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Stacking Functions Pattern [Permaculture
Posted on September 8, 2016 @ 03:25:00 AM by Paul Meagher

I am enjoying a new book by Shawn Jadnricek called The Bio-Integrated Farm (2016).

There are several reasons I like the book:

  1. He offers up new Permaculture designs for greenhouses, ponds, food growing systems, pest control and more.
  2. He goes into rigorous detail on how to implement these designs, often involving some math.
  3. He is practicing/teaching permaculture concepts in an academic context at the Student Organic Farm at Clemson University. The co-founder of Permaculture, Bill Mollison, was often reluctant to partner with universities for a variety of reasons; however Shawn has found a way to make Permaculture practical and innovative in an academic context.
  4. Shawn puts the principle of Stacking Functions at the center of his approach to Permaculture design. This is just one design principle in traditional Permaculture; however, it is interesting to see it being used as the central design principle.

Stacking functions is sort of like designing things so they can be multifunctional, however, the multiple functions are not so much a property of the thing itself but how it inter-relates to other aspects of a system. A pond, for example, can be designed as an aesthetic feature of the landscape but there are a host of other functions it could serve and when we design ponds so they serve multiple functions then that would be considered a good permaculture design or bio-integrated design as Shawn likes to call it. Shawn argues somewhat mysteriously that if your design serves 7 or more functions then it often takes off - requires less maintanance and leads to greater abundance. In the case of a pond, we could also design it so that is used to harvest rainwater. If we position it right we can also use the reflection as a source of heating to another building. If we populate it with fish we can harvest those fish for eating. If some of the fish we include are good at catching mosquitoes then it can help reduce mosquito populations. We can of course use the pond as a source of irrigation for crops. If there is fish poop in the water it can also be a source of fertilization as well. We can also use the heat from the water, run through hoses on a grow bench, to germinate plants. These are just some of the functions a pond can have and which they do have in Shawn's pond designs.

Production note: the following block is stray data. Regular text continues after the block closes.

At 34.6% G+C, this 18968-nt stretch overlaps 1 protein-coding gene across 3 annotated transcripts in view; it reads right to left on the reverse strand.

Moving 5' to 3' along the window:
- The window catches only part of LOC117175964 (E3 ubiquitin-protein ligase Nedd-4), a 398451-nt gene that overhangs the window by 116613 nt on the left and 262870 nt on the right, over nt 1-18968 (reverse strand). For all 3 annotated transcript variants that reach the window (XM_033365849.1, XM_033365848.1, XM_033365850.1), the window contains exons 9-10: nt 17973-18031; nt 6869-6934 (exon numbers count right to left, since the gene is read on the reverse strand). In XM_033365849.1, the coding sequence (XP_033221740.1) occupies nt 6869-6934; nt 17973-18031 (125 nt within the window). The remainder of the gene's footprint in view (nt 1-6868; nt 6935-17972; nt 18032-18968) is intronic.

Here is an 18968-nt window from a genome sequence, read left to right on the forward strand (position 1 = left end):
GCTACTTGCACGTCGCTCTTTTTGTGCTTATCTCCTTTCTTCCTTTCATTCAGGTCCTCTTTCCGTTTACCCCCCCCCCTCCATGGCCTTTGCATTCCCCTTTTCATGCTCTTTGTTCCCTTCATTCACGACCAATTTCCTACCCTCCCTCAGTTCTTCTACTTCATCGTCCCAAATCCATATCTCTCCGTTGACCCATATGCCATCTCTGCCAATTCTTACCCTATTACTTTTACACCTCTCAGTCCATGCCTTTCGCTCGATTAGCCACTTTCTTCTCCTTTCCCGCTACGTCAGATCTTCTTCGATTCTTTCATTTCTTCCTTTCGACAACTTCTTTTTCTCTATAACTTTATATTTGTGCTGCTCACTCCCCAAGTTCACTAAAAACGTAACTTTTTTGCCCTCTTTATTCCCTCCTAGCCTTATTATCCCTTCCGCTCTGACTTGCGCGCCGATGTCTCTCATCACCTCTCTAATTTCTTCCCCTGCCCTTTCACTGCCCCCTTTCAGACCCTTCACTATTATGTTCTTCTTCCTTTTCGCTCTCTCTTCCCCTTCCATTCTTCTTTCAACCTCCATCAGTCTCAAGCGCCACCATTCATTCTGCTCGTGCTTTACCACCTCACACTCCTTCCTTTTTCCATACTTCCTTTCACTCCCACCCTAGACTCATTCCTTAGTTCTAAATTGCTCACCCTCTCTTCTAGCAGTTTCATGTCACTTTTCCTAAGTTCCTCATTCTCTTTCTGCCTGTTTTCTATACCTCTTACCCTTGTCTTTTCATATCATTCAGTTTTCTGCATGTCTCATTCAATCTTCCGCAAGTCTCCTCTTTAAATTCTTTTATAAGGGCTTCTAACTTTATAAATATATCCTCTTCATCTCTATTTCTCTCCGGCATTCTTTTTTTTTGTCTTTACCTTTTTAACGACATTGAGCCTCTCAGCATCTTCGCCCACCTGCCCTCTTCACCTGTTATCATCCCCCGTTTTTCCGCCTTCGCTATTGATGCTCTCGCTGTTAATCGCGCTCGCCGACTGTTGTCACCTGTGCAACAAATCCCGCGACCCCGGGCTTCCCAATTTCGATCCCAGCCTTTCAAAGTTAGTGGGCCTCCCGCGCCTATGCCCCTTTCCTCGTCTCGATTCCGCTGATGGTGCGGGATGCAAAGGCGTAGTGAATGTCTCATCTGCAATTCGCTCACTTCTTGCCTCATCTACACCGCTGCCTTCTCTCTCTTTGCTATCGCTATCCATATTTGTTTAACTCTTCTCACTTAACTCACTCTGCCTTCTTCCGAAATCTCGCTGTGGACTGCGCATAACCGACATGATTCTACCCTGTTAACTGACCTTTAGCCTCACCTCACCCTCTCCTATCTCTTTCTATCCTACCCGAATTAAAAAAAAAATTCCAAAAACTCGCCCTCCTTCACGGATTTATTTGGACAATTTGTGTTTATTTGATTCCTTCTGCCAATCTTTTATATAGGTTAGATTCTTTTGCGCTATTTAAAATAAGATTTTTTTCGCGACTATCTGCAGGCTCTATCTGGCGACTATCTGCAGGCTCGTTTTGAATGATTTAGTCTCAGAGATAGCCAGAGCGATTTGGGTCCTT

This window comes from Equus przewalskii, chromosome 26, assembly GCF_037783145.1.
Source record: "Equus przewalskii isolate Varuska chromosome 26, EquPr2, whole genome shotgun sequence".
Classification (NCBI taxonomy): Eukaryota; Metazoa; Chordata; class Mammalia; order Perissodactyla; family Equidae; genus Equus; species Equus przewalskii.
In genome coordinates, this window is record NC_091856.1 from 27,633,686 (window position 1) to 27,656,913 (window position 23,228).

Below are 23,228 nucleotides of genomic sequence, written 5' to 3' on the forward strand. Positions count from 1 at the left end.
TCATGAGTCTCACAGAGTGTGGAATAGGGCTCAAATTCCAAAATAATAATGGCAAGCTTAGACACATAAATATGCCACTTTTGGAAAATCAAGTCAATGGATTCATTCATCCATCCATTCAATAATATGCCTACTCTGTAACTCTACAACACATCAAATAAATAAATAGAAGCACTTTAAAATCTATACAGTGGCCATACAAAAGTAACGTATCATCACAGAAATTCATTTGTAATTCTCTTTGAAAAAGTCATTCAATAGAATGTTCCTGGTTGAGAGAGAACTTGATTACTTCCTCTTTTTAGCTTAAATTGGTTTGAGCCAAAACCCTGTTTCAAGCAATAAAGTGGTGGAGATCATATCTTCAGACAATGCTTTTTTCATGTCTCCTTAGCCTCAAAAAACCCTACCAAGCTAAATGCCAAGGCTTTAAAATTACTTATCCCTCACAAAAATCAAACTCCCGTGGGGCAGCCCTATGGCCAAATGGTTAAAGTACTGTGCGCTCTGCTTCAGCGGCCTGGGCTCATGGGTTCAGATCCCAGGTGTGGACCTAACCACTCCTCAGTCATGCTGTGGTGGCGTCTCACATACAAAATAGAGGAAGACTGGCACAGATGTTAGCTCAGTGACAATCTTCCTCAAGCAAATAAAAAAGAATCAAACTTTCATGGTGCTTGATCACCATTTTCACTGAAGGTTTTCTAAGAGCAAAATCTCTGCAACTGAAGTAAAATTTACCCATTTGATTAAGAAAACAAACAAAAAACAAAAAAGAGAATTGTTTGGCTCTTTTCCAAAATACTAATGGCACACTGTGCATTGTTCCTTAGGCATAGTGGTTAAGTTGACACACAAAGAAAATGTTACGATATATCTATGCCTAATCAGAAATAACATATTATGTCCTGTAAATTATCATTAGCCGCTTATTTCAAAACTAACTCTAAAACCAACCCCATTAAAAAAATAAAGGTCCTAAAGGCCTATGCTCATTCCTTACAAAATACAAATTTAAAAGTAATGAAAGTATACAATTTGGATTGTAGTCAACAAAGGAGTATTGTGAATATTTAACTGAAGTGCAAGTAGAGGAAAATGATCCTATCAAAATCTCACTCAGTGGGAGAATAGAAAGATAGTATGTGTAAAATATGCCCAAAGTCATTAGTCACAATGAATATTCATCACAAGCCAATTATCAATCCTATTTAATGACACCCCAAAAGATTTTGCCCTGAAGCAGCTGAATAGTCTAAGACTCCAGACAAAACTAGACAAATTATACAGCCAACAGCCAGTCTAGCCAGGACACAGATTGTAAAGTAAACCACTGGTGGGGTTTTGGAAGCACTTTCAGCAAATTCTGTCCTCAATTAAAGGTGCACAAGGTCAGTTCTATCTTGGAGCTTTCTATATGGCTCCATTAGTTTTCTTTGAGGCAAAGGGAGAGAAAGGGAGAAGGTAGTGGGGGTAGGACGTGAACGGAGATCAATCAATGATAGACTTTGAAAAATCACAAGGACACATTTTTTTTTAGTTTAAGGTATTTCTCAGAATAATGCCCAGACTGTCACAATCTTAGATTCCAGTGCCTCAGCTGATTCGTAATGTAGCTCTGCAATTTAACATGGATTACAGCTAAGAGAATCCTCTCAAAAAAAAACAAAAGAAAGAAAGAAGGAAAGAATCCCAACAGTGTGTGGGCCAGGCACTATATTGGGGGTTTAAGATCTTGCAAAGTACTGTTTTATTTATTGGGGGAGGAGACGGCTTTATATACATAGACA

In my last blog post on Patterns of Innovation I discussed 3 patterns used to create innovative designs. I think we can add another innovation pattern called "Stacking Functions". Whenever we are confronted with a design task there is always the opportunity to consider whether we can add more functions to our design and when we do so we might hit upon a combination that leads to greater utility and less maintenance work and for that reason might be a design that is copied as a new innovation. I think we can go overboard and sometimes we just want a toothbrush to brush our teeth. Our tendancy, however, is probably in the other direction. We often underdesign by not considering other functions a design element might have. We don't place it in a wider context and consider the other functions it might have in that context.

To learn more a bit more about Shawn and the Student Organic Farm he manages you can watch this YouTube video:

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